When Club Oasis went down, it took the West Side's hard-earned trust with it 

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The club only enhanced its reputation for mayhem in 2010. Early in the year, a woman selling food from a mobile taqueria was shot twice in the stomach, The Kansas City Star reported, and a man was shot in the knee and foot. (Both survived.) In October, two weeks before the immigration raid, five people were robbed at gunpoint in a parking lot close to the club, police say, and off-duty cops were involved in a rolling gun battle.

Majors arrived at Regulated Industries only three years ago, but reports like these have plagued his Monday mornings since the early 2000s. Before this job, Majors spent 28 years as commander of the Central Patrol Division, which patrols Oasis' neighborhood.

"When I was the commander of the police station, I used to ask myself, 'Why can't the city ... take their liquor license away?'" Majors says. "Now I'm on this side of the coin, and I'm sure the police are still saying the same thing."

After the raid, Majors added the latest police reports to Oasis' file. The cops wrangled a decent bounty that night, arresting several minors and armed, unlicensed security guards — one with cocaine in his pocket. They even recouped a metal detector stolen from the Kansas City, Missouri, School District. The violations prompted Majors to call a meeting with the club's owner, Arturo Romo Jr.

Romo is no stranger to Regulated Industries. He and his brother opened Taqueria Mexico on Southwest Boulevard in 1994. That mushroomed into three restaurants, a tor­tilla factory, a nightclub called Casa Grande, and Club Oasis. Last year, Casa Grande received a violation for serving alcohol to a minor. Taqueria Mexico on Independence Avenue got one in 2009 and one in 2010.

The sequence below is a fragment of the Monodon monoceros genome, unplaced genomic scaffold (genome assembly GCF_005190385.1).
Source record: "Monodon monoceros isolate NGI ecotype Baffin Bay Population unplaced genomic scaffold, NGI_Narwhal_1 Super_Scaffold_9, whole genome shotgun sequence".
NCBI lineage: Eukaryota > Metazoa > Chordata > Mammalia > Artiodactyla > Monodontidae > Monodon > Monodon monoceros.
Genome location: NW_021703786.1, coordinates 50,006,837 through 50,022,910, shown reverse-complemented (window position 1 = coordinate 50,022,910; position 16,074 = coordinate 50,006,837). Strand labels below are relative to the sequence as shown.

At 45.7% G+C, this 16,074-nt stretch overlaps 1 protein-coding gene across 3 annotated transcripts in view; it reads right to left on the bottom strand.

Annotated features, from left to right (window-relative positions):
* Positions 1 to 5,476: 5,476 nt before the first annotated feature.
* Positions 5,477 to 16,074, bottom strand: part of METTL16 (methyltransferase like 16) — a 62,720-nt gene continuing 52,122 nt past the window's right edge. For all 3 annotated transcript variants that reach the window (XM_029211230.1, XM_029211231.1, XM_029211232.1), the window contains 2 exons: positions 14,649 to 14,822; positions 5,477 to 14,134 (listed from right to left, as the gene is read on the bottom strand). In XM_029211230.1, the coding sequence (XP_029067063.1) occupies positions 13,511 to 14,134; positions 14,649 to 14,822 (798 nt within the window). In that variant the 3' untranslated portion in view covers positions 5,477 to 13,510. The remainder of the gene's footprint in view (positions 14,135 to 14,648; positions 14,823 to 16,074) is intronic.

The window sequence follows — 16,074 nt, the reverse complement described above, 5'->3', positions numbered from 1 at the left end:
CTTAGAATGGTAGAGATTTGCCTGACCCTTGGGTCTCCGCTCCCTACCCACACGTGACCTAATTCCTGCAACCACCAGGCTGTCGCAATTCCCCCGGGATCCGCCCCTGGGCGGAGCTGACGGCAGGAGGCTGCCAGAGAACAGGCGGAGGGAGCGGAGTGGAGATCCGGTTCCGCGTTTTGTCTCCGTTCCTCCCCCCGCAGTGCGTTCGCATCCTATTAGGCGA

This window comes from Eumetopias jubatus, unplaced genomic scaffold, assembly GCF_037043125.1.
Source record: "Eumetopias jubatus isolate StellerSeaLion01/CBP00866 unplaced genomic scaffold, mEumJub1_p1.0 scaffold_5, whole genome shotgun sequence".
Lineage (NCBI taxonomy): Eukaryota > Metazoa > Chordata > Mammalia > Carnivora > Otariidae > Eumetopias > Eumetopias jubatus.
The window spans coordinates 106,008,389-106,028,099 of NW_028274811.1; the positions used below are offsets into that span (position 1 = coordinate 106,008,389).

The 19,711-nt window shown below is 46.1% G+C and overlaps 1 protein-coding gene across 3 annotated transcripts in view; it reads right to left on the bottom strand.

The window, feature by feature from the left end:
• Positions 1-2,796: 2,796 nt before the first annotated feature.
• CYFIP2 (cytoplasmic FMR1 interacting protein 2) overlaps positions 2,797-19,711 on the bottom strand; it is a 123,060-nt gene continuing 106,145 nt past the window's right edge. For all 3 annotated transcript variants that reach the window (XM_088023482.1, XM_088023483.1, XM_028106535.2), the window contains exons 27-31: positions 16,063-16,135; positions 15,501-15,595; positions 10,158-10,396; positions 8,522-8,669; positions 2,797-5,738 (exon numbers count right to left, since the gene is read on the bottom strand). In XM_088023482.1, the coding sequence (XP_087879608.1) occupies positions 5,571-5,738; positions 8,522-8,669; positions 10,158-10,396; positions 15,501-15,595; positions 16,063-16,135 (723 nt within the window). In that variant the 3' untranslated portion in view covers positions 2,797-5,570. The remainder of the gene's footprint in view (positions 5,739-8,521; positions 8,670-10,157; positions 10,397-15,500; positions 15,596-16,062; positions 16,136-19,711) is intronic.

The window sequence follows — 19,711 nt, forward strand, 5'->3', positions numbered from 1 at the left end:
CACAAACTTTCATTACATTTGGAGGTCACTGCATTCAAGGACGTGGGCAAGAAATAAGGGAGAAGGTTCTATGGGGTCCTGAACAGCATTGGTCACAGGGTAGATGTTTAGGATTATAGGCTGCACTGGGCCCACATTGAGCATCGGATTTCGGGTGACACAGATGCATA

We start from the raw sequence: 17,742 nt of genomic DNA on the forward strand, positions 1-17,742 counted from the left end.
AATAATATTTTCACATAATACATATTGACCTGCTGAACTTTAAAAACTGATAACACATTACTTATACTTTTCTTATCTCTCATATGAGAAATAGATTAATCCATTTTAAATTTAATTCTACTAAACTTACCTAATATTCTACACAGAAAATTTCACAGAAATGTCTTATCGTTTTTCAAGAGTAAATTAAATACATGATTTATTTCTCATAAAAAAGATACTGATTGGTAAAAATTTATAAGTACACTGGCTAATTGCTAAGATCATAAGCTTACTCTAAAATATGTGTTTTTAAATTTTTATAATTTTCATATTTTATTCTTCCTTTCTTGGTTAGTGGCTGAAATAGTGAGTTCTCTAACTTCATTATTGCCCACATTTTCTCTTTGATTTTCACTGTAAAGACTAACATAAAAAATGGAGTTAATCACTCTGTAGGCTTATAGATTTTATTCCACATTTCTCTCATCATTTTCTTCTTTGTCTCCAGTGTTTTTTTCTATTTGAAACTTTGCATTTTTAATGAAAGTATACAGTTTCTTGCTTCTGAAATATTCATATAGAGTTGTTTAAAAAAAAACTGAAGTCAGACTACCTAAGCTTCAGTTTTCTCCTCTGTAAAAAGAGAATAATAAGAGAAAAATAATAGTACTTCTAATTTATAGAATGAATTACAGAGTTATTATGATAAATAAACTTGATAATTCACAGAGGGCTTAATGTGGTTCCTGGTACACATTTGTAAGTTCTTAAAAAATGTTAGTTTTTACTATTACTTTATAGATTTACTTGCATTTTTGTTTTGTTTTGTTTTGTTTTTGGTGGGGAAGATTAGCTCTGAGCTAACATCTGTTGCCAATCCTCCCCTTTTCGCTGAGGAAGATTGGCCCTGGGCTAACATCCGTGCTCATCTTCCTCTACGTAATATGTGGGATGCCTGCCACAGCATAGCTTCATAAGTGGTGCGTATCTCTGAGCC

But Majors sounds almost paternal when he discusses local businesses, like they're children he has vowed to love equally. That includes Oasis.

"I like to think of myself as an eternal optimist," he says. "With Club Oasis, I just don't know yet. I like to think we could turn them around."

So despite Oasis' years of havoc wreaking, Majors offered Romo a choice: Take a three-day suspension or let the liquor board decide the club's fate. Romo opted for the suspension.

He reopened the club the following weekend under a new name, as if trying to baptize it clean of its sinful past. But the presence of ICE agents that night ensured that Oasis would struggle to survive. And according to some West Side stakeholders, it wasn't the only business to take a hit.


A few blocks north of Club Oasis is the Westside Community Action Network Center, a neighborhood hub that started as a place for men to piss. Back in the early 1990s, hundreds of day laborers would stand for hours at the corner of Summit and Southwest Boulevard, waiting for a truck to stop by with work. The men were known to urinate and defecate in public and even shower in neighbors' yards.

Around that time, the community-center concept — in which local agencies work together to reduce crime in certain neighborhoods — was taking hold around the country. Each CAN Center had police officers and a codes inspector who worked to minimize blight and the crime that came with it.

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